When the final image of the film rolls around, we can see much more.

GRADE: A-

SPOILER SECTION (SKIP DOWN TO “OTHER THOUGHTS” IF YOU HAVEN’T SEEN THE MOVIE)

(Quick note: I include a spoiler section with each of my reviews because I feel like I can’t truly review a film without dissecting its most important aspects. However, for anyone discussing the plot points I bring up below, please mark your posts with a spoiler tag. Not everyone has seen the film yet.)

-The final shot of the film, which I vaguely alluded to above, is, fittingly, a closeup of Caesar’s face. The first image is one of a Caesar who’s settled down and is hoping for peace to be sustained, while the final one is of a Caesar who realizes that war has already begun and that there’s nothing to do to hold back the humans.

-I also really like the image of Malcolm fading out into the background after the fight, which can be seen as representative of the human race as a whole.

-The film does a really nice job of building tension and balancing sympathies. Kirk Acevedo’s Carver seems like the catalyst for the all-out war at first, but when Koba kills him, Koba becomes the main catalyst. In the end, Koba’s fate mirrors Dreyfus’s fate; here are two characters who lack the ability to look toward the future, and interestingly enough, Dreyfus’s last words are “I’m saving the human race!” He believes he’s preserving the future, when in reality, his mindset’s similar to that of Koba’s. There are also a few nice touches in there from the script: when Dreyfus first starts to give a speech, it takes him a while to get everyone’s attention, while Caesar automatically gets it with the raise of an arm.

-Also, that’s a pretty lame explosion, Dreyfus. You killed, like, 5 apes.

-Whoo, those fight scenes! I mentioned the tank shot, and I also really love the one of Koba riding through flames, all the while shooting away with two guns. The tower scene is brilliantly done as well, and I nearly had a heart attack when Maurice was shot.

-Blue Eyes! He’s very much his father’s son, and although he’s influenced by Koba, he realizes the error of his ways. I really like the paralleled reaction shots: Blue Eyes staring horrified at the death and destruction around him, followed by Dreyfus doing the same as the apes break through. You can sympathize with and understand Dreyfus, and although the trailers build him up to be the villain, he really isn’t one.

-Koba learned hate from the humans, and nothing else. Perfect encapsulation of the character by Caesar.

-I really like the scene in which Koba’s laughing and drinking and whatnot, then shoots the guys, turning it dark in an instant. Also, his “fuck these guys” expression as he’s leaving them earlier is perfect.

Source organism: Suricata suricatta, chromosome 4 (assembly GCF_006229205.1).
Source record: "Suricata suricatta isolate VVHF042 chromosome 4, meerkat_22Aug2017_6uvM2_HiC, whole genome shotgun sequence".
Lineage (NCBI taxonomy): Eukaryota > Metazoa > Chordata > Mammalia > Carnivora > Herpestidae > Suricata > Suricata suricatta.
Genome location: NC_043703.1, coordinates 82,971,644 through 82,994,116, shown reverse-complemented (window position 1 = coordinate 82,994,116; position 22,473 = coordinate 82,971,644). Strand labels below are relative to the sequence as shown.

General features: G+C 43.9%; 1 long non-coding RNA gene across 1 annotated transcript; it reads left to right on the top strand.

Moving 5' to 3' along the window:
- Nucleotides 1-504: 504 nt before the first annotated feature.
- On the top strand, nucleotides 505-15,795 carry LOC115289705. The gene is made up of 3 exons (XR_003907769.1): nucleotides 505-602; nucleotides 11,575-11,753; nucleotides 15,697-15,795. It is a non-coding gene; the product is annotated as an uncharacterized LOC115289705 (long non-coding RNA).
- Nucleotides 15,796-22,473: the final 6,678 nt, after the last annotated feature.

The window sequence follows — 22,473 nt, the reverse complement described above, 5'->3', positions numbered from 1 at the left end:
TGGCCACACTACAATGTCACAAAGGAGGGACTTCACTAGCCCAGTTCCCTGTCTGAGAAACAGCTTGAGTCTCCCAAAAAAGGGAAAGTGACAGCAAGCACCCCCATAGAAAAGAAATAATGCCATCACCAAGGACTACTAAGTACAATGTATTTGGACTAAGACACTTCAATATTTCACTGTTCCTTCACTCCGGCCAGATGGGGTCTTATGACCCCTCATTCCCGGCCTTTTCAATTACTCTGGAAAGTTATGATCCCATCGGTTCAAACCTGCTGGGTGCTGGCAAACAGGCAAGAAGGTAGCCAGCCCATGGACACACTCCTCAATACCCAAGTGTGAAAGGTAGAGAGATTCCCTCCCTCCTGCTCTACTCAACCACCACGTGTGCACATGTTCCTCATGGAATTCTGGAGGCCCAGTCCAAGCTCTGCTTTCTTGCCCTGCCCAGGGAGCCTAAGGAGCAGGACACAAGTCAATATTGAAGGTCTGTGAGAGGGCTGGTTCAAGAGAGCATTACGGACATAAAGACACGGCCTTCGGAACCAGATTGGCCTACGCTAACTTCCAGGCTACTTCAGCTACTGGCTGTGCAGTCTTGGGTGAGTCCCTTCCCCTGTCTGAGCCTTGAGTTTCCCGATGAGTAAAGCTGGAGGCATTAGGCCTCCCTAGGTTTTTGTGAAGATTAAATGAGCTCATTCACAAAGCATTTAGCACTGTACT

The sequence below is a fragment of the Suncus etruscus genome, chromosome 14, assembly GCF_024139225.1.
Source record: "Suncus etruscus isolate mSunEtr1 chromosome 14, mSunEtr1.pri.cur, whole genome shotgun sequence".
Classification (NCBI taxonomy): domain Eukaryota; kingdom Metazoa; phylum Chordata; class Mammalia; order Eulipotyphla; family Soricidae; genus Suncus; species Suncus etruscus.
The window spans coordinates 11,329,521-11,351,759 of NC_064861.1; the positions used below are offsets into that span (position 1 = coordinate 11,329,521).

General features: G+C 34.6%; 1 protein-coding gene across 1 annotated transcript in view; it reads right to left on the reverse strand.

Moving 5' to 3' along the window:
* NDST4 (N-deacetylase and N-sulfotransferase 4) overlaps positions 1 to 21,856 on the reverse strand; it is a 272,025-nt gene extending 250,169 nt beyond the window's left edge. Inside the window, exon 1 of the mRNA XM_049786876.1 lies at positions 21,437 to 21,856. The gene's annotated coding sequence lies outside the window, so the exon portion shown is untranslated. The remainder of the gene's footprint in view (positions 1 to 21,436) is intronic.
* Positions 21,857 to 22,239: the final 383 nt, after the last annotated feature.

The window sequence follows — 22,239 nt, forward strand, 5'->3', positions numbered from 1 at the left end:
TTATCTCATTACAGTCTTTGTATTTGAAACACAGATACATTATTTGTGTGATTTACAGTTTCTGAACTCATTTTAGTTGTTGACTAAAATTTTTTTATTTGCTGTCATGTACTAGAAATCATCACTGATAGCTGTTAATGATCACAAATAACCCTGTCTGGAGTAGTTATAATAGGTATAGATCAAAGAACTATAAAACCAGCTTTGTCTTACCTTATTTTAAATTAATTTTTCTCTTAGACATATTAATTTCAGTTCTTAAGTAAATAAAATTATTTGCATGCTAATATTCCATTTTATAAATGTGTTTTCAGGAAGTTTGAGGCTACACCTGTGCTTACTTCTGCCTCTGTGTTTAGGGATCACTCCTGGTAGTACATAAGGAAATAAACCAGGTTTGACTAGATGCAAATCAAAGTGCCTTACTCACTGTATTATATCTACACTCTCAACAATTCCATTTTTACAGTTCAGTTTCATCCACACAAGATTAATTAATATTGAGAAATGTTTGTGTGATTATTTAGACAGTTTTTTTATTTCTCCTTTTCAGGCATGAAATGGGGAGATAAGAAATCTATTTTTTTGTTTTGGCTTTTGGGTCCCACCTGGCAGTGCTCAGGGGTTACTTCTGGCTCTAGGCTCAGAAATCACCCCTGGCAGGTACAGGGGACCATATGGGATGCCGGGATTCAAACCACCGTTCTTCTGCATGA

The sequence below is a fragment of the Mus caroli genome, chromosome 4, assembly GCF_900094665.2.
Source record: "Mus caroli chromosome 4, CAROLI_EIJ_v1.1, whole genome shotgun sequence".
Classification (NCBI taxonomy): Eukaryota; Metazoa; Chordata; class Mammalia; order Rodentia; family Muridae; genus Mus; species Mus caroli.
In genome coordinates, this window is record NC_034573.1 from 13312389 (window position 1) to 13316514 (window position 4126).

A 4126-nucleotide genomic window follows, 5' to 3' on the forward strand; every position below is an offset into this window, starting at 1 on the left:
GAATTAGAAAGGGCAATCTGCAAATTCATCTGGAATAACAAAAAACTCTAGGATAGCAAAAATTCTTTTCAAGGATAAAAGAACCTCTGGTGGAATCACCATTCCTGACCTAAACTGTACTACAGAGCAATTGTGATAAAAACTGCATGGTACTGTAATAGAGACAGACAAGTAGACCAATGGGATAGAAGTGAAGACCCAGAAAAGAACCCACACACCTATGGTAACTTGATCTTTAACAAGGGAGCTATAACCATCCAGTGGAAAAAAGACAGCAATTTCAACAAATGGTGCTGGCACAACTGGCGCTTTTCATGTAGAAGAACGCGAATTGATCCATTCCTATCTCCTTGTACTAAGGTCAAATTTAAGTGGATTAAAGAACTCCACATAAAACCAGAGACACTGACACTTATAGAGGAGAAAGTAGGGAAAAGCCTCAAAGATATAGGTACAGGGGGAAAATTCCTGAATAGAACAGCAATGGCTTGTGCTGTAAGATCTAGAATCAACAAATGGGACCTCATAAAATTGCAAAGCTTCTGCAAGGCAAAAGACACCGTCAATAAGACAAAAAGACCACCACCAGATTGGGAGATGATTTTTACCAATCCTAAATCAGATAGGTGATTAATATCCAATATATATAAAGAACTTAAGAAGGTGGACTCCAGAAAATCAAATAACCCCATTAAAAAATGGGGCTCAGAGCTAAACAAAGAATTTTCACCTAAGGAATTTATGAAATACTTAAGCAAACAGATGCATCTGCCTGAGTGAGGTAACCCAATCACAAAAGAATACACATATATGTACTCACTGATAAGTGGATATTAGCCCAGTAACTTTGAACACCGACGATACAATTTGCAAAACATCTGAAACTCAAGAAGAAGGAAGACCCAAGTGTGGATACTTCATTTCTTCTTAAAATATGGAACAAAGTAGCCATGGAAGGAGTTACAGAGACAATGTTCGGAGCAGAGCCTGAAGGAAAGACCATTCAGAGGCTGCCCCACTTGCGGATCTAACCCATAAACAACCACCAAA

-James Franco cameo! That’s one of the most affecting scenes of the movie, and Serkis plays it beautifully.

-I didn’t stay for the credits, but apparently there’s a sound at the end of some wreckage being moved? Maybe suggesting Koba’s alive?

OTHER THOUGHTS (NO SPOILERS, SO YOU CAN LOOK NOW!):

-Maurice, man. I want Maurice to be my friend.

Maurice_(ROPOTA)

-This movie is what Avatar wanted to be.

-Michael Seresin was the cinematographer for the film, and he deserves a special shout out, as does James Chunlund for the production design. The world this production team crafted throughout was just plain brilliant.

-Also, yay, Michael Giacchino! His work on Lost still gives me chills, and the score is fabulous here.

-Here’s some more info on how everything was shot:

http://parade.condenast.com/315460/linzlowe/see-andy-serkiss-incredible-transformation-in-dawn-of-the-planet-of-the-apes/

-And here’s a B-Roll for you, in which you can actually see the filming process play out:

-Kudos also go out to those I haven’t mentioned: Nick Thurston (Blue Eyes), Terry Notary (Rocket), Karin Konoval (Maurice), Judy Greer (Cornelia), Toby Kebbell (Koba). Kebbell, in particular, is a revelation, and he holds his own against Serkis’s magnificence. Two truly amazing performances here.

Photo credit: Dawn of the Planet of the Apes, 2oth Century FOX, Dune Entertainment

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3 Responses to “Dawn of the Planet of the Apes Review”

  1. MovieManJackson July 12, 2014 at 9:11 pm #

    Wonderful analysis, especially in the spoilers section! Blew me away, and I may have been more invested in Caesar than any other character I’ve seen in theaters this year. Wonderful film.

    • polarbears16 July 13, 2014 at 2:23 am #

      Thanks! And yeah, Caesar’s character was brilliantly written and performed.

  2. Pop Eye July 19, 2014 at 3:30 am #

    Excellent review, PB! I couldn’t agree more.